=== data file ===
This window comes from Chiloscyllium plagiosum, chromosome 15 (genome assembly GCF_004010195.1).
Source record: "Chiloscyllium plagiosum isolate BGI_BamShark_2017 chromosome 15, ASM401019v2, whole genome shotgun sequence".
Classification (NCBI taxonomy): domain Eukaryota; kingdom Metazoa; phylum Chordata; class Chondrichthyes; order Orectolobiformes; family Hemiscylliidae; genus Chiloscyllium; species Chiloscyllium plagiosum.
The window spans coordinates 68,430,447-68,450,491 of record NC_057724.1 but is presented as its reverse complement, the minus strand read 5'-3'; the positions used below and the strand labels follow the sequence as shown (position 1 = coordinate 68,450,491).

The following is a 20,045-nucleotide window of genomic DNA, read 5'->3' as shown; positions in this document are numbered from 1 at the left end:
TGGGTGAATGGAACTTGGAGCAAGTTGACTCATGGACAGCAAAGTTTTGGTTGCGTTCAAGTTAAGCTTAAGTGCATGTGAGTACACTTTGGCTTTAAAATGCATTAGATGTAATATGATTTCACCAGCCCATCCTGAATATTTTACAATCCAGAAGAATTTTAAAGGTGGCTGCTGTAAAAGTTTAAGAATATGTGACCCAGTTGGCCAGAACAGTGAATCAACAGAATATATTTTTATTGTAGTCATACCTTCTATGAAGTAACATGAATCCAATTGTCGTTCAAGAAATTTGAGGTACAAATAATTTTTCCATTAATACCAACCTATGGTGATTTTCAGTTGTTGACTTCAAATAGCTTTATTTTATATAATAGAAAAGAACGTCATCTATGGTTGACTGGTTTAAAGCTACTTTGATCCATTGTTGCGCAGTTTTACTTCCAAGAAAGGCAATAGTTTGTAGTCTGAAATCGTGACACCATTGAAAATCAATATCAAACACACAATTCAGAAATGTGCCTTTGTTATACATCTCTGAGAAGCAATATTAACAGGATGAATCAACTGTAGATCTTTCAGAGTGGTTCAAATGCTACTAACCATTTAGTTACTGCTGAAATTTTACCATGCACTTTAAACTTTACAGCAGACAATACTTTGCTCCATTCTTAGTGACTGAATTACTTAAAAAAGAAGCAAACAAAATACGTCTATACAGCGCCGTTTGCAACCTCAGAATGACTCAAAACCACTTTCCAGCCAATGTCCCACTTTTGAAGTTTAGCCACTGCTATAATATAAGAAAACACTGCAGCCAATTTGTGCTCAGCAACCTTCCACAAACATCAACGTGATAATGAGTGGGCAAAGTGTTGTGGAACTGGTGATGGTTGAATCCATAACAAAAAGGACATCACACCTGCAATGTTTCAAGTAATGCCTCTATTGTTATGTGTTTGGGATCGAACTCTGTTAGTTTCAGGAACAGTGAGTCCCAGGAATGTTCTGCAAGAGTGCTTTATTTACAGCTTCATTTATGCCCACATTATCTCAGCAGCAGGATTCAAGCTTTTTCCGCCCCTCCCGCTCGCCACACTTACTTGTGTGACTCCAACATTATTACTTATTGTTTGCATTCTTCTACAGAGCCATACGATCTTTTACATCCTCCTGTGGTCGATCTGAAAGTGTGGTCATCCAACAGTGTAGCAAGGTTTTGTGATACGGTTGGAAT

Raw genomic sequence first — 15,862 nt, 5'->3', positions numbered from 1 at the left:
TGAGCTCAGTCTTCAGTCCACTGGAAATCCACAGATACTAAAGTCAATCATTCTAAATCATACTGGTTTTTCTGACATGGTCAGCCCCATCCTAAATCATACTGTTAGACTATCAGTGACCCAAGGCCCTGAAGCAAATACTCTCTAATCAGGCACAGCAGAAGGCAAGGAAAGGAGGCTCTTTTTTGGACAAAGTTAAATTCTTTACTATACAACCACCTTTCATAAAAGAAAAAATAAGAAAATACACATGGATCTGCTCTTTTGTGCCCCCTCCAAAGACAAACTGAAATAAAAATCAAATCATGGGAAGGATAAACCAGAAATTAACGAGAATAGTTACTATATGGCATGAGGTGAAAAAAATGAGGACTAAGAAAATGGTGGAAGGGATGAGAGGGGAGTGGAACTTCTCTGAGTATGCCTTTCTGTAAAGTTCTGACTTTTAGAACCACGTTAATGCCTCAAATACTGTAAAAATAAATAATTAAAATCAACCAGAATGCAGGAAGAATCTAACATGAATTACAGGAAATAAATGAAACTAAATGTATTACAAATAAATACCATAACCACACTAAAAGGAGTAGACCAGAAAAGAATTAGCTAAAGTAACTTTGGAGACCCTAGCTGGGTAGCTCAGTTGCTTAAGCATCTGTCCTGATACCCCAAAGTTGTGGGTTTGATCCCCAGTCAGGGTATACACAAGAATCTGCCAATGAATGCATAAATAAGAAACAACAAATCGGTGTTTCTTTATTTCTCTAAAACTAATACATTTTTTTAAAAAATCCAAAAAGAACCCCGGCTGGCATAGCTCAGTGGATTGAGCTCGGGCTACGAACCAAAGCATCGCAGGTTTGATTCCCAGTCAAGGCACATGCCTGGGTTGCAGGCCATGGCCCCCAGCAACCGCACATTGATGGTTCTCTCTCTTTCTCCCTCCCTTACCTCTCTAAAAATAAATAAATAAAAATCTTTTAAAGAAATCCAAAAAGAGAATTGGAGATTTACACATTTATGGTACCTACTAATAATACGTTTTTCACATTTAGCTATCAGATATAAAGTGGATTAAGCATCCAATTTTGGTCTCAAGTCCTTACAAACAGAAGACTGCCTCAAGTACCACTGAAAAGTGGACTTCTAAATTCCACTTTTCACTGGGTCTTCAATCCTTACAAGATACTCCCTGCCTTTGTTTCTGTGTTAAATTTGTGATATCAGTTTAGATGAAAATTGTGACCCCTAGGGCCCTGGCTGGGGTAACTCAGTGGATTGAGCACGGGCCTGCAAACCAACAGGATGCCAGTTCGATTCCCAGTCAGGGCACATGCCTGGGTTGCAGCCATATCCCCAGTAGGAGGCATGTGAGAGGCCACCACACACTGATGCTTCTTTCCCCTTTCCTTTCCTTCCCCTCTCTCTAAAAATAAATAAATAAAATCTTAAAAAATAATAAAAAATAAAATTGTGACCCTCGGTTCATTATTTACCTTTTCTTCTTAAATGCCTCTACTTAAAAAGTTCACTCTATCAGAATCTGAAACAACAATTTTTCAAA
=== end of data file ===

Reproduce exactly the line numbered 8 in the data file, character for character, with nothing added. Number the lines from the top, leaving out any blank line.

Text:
TGAGCTCAGTCTTCAGTCCACTGGAAATCCACAGATACTAAAGTCAATCATTCTAAATCATACTGGTTTTTCTGACATGGTCAGCCCCATCCTAAATCATACTGTTAGACTATCAGTGACCCAAGGCCCTGAAGCAAATACTCTCTAATCAGGCACAGCAGAAGGCAAGGAAAGGAGGCTCTTTTTTGGACAAAGTTAAATTCTTTACTATACAACCACCTTTCATAAAAGAAAAAATAAGAAAATACACATGGATCTGCTCTTTTGTGCCCCCTCCAAAGACAAACTGAAATAAAAATCAAATCATGGGAAGGATAAACCAGAAATTAACGAGAATAGTTACTATATGGCATGAGGTGAAAAAAATGAGGACTAAGAAAATGGTGGAAGGGATGAGAGGGGAGTGGAACTTCTCTGAGTATGCCTTTCTGTAAAGTTCTGACTTTTAGAACCACGTTAATGCCTCAAATACTGTAAAAATAAATAATTAAAATCAACCAGAATGCAGGAAGAATCTAACATGAATTACAGGAAATAAATGAAACTAAATGTATTACAAATAAATACCATAACCACACTAAAAGGAGTAGACCAGAAAAGAATTAGCTAAAGTAACTTTGGAGACCCTAGCTGGGTAGCTCAGTTGCTTAAGCATCTGTCCTGATACCCCAAAGTTGTGGGTTTGATCCCCAGTCAGGGTATACACAAGAATCTGCCAATGAATGCATAAATAAGAAACAACAAATCGGTGTTTCTTTATTTCTCTAAAACTAATACATTTTTTTAAAAAATCCAAAAAGAACCCCGGCTGGCATAGCTCAGTGGATTGAGCTCGGGCTACGAACCAAAGCATCGCAGGTTTGATTCCCAGTCAAGGCACATGCCTGGGTTGCAGGCCATGGCCCCCAGCAACCGCACATTGATGGTTCTCTCTCTTTCTCCCTCCCTTACCTCTCTAAAAATAAATAAATAAAAATCTTTTAAAGAAATCCAAAAAGAGAATTGGAGATTTACACATTTATGGTACCTACTAATAATACGTTTTTCACATTTAGCTATCAGATATAAAGTGGATTAAGCATCCAATTTTGGTCTCAAGTCCTTACAAACAGAAGACTGCCTCAAGTACCACTGAAAAGTGGACTTCTAAATTCCACTTTTCACTGGGTCTTCAATCCTTACAAGATACTCCCTGCCTTTGTTTCTGTGTTAAATTTGTGATATCAGTTTAGATGAAAATTGTGACCCCTAGGGCCCTGGCTGGGGTAACTCAGTGGATTGAGCACGGGCCTGCAAACCAACAGGATGCCAGTTCGATTCCCAGTCAGGGCACATGCCTGGGTTGCAGCCATATCCCCAGTAGGAGGCATGTGAGAGGCCACCACACACTGATGCTTCTTTCCCCTTTCCTTTCCTTCCCCTCTCTCTAAAAATAAATAAATAAAATCTTAAAAAATAATAAAAAATAAAATTGTGACCCTCGGTTCATTATTTACCTTTTCTTCTTAAATGCCTCTACTTAAAAAGTTCACTCTATCAGAATCTGAAACAACAATTTTTCAAA